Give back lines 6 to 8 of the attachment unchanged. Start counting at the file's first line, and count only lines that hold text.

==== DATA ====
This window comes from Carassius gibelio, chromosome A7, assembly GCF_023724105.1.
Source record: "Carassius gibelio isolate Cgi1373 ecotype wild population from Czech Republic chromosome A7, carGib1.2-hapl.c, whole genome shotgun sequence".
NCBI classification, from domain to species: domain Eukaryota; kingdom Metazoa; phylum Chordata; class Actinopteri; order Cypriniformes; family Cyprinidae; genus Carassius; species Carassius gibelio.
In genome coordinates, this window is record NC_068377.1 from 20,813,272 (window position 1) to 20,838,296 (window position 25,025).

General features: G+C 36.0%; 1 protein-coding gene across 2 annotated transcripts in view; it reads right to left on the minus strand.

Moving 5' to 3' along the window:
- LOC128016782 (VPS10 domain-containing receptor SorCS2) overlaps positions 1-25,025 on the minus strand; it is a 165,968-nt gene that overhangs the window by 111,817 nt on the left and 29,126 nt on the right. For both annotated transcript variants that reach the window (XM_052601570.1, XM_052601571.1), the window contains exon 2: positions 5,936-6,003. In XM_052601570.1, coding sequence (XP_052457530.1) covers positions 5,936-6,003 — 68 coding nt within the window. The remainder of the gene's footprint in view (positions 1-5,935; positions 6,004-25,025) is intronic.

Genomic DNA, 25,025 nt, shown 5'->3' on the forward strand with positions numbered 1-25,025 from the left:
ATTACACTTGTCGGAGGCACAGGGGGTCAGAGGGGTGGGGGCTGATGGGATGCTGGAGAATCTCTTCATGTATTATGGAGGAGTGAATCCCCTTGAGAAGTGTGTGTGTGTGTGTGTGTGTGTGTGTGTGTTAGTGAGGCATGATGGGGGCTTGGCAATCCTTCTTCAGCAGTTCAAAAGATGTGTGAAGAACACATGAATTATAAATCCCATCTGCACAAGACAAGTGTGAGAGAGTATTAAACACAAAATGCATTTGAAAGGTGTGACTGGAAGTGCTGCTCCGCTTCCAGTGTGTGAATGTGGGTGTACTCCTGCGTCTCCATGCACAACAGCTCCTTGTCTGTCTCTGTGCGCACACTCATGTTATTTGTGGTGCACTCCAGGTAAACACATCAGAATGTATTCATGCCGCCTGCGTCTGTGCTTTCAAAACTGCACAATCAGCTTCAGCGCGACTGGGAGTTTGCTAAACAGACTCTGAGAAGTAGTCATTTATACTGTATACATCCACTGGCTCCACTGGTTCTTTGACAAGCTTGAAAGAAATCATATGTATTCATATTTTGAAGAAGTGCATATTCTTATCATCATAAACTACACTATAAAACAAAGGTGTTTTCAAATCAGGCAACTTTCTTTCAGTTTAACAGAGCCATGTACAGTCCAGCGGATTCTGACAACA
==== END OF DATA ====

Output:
Moving 5' to 3' along the window:
- LOC128016782 (VPS10 domain-containing receptor SorCS2) overlaps positions 1-25,025 on the minus strand; it is a 165,968-nt gene that overhangs the window by 111,817 nt on the left and 29,126 nt on the right. For both annotated transcript variants that reach the window (XM_052601570.1, XM_052601571.1), the window contains exon 2: positions 5,936-6,003. In XM_052601570.1, coding sequence (XP_052457530.1) covers positions 5,936-6,003 — 68 coding nt within the window. The remainder of the gene's footprint in view (positions 1-5,935; positions 6,004-25,025) is intronic.

Genomic DNA, 25,025 nt, shown 5'->3' on the forward strand with positions numbered 1-25,025 from the left: